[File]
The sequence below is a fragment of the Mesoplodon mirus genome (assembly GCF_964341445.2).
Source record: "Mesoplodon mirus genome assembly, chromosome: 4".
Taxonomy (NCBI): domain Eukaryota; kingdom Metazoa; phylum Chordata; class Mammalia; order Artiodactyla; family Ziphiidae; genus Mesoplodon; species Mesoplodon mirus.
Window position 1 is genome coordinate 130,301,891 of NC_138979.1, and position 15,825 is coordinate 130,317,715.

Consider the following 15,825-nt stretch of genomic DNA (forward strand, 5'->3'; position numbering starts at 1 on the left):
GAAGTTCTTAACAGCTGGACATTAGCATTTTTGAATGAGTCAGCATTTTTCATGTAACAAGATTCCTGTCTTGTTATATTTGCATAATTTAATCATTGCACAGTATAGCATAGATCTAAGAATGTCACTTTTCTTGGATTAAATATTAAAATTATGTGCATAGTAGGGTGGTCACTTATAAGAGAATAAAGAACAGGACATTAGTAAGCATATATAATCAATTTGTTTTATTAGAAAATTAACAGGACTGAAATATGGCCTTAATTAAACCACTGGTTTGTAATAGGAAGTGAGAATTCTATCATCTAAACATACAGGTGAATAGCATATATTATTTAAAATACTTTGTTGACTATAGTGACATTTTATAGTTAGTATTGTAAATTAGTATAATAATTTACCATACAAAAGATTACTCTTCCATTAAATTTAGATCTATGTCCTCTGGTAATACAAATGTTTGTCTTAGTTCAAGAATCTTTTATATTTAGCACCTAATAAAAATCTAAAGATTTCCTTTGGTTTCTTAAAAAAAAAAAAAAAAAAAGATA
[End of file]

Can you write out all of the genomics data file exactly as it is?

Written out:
The sequence below is a fragment of the Mesoplodon mirus genome (assembly GCF_964341445.2).
Source record: "Mesoplodon mirus genome assembly, chromosome: 4".
Taxonomy (NCBI): domain Eukaryota; kingdom Metazoa; phylum Chordata; class Mammalia; order Artiodactyla; family Ziphiidae; genus Mesoplodon; species Mesoplodon mirus.
Window position 1 is genome coordinate 130,301,891 of NC_138979.1, and position 15,825 is coordinate 130,317,715.

Consider the following 15,825-nt stretch of genomic DNA (forward strand, 5'->3'; position numbering starts at 1 on the left):
GAAGTTCTTAACAGCTGGACATTAGCATTTTTGAATGAGTCAGCATTTTTCATGTAACAAGATTCCTGTCTTGTTATATTTGCATAATTTAATCATTGCACAGTATAGCATAGATCTAAGAATGTCACTTTTCTTGGATTAAATATTAAAATTATGTGCATAGTAGGGTGGTCACTTATAAGAGAATAAAGAACAGGACATTAGTAAGCATATATAATCAATTTGTTTTATTAGAAAATTAACAGGACTGAAATATGGCCTTAATTAAACCACTGGTTTGTAATAGGAAGTGAGAATTCTATCATCTAAACATACAGGTGAATAGCATATATTATTTAAAATACTTTGTTGACTATAGTGACATTTTATAGTTAGTATTGTAAATTAGTATAATAATTTACCATACAAAAGATTACTCTTCCATTAAATTTAGATCTATGTCCTCTGGTAATACAAATGTTTGTCTTAGTTCAAGAATCTTTTATATTTAGCACCTAATAAAAATCTAAAGATTTCCTTTGGTTTCTTAAAAAAAAAAAAAAAAAAAGATA